Sport

Puma One Boots Review — Return of the King?

Are Puma’s new hybrid boots something to tackle or sidestep?

While Puma has been making a clear distinction between their EvoSpeed and EvoTouch boot ranges (for the quick and control-minded players, respectively), the German sports brand veterans have now introduced the Puma 1 – hybrid of the two ranges that will replace the EvoSpeed and EvoTouch with one, all purpose boot.

It’s a bold decision by Puma, but one that has resulted in something greater than the sum of its parts, but which also leaves players in the speed and/or control camps a little torn. The Puma Ones are built for the player that wants great comfort and an intuitive touch in a light, fast package – something to cover the needs of all players in one boot, rather than having two different silos.

Straight out of the box, you’ll find the Puma One to have a great fit, and its largely due to the soft leather upper and evoKnit sock, which has the perfect elasticity to it and a good height up the ankle. The leather forefoot replaces the synthetic uppers on previous boots, giving a plush, old-school cushiony feel on the ball and foot. It’s as if Puma went for a mesh of old and new-school, combining the look and feel of leather boots from yesteryear with the tech of today’s era, and the result is pleasing.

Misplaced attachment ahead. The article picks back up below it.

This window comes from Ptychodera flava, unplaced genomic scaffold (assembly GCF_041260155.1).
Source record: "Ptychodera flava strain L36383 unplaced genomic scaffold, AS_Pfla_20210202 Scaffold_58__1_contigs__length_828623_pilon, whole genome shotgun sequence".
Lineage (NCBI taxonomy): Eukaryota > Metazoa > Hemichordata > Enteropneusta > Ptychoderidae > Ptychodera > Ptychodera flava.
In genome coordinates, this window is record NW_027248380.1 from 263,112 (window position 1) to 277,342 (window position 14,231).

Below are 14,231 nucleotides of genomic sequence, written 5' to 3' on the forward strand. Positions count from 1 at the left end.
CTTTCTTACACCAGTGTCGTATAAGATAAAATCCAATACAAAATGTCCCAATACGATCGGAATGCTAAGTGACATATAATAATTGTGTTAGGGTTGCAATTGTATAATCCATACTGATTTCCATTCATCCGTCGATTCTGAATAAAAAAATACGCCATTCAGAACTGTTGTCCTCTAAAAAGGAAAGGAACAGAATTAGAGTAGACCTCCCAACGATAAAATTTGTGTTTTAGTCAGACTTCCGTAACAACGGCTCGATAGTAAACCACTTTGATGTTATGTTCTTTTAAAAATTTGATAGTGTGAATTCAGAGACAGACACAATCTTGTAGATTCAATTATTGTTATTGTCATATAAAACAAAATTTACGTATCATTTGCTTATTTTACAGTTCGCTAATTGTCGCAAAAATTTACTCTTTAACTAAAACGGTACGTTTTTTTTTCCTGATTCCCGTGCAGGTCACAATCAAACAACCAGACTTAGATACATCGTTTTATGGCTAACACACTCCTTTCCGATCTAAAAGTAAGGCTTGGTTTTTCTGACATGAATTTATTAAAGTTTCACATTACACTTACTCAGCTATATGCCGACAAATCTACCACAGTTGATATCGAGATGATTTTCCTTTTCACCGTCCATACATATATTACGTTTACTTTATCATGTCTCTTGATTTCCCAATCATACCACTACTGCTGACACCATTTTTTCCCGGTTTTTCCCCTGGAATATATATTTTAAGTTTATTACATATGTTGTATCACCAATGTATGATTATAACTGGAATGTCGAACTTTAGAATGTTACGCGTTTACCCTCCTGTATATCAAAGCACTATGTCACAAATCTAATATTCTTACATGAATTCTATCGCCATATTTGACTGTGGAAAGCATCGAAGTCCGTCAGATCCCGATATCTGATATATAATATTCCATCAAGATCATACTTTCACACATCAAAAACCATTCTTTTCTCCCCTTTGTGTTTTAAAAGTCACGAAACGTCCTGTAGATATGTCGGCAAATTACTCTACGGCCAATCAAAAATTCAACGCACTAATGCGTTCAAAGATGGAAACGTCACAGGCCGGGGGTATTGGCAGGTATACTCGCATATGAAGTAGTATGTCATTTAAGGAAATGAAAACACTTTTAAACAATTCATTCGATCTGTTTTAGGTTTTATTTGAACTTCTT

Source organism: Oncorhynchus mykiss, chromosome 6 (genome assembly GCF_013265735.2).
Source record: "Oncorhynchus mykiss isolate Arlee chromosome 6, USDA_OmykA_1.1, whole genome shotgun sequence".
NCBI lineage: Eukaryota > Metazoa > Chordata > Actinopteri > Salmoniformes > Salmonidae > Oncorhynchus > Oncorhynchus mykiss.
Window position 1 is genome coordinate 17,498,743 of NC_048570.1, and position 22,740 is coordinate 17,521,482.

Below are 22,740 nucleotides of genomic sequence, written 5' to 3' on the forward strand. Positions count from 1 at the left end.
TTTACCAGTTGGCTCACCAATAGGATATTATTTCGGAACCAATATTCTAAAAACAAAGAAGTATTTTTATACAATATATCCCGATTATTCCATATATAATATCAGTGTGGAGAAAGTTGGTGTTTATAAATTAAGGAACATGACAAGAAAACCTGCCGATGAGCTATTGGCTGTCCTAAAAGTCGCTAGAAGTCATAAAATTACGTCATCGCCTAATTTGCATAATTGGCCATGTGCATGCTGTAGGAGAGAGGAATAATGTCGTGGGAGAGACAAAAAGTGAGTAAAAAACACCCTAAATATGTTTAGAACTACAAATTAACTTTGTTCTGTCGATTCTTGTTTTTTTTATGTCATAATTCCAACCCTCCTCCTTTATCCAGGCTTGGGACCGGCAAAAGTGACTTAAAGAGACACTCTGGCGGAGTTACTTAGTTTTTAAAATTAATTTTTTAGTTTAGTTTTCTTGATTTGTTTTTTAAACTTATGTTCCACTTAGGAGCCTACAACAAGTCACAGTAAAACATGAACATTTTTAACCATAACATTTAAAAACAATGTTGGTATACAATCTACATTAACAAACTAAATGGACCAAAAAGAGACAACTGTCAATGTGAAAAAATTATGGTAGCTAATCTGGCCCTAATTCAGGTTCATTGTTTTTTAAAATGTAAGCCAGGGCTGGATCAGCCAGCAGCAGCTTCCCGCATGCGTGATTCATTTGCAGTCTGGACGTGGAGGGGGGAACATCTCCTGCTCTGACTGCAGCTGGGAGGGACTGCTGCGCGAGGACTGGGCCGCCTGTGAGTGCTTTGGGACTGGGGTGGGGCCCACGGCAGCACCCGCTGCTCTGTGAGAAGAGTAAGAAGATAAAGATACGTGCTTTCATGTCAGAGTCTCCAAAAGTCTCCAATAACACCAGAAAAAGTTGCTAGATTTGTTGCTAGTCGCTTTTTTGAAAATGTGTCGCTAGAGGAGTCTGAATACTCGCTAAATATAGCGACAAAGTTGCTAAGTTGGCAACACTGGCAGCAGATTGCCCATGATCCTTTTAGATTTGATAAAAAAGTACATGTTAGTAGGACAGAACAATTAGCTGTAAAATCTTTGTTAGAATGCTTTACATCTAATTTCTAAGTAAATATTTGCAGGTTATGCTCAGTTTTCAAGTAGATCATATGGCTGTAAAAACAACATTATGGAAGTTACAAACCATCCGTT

As for sizing, the Puma Ones are a little wider than the size of the EvoTouch, EvoPower, and recent Vigor 1. There is a fair amount of room in the toe box and players with narrower feet might need to lace up a little more in order to achieve that skin-tight feel. But it’s all about comfort with Puma, and the more robust construction of the boot definitely achieves that.

The stud layout is Puma’s familiar combination of conical and blades, however, a new feature is the reversed ‘V’ in the centre of the forefoot. This provides a hint more of control and braking ability for players who make use of turns and stops, rather than those looking for an out-and-out, aggressive speed configuration.

The general fit of the Puma Ones is incredibly soft, but while the EvoKnit collar does help make wearing the boots feel sock-like, the leather does stretch slightly after a fair bit of playing. This isn’t uncommon with leather boots though, but for those looking for some serious lockdown, the Puma Ones do leave a little to be desired. That’s of course a personal preference, as some players will love the feel and mobility they have inside the boot for a finer touch on the ball.

Puma One

If you’re looking for comfort, a bit of speed, and that elegant touch reminiscent of the Puma King days, the Puma One is a brilliant boot. Fans of the EvoPower and EvoSpeed may feel a little out of sorts here, but if you’re willing to give the Puma One a try for the new season, you’ll find the spirit of both those boots still lives on here.

Puma One boots are available in Puma Stores and selected retailers for R3,499.

More boot stuff to keep you busy:

Nike Unveils Air Max Inspired Football Boots, And They’re Glorious

The Boots of Super Rugby 2017

Puma evoPower Vigor 1 — Are They the Best Boots on the Market?

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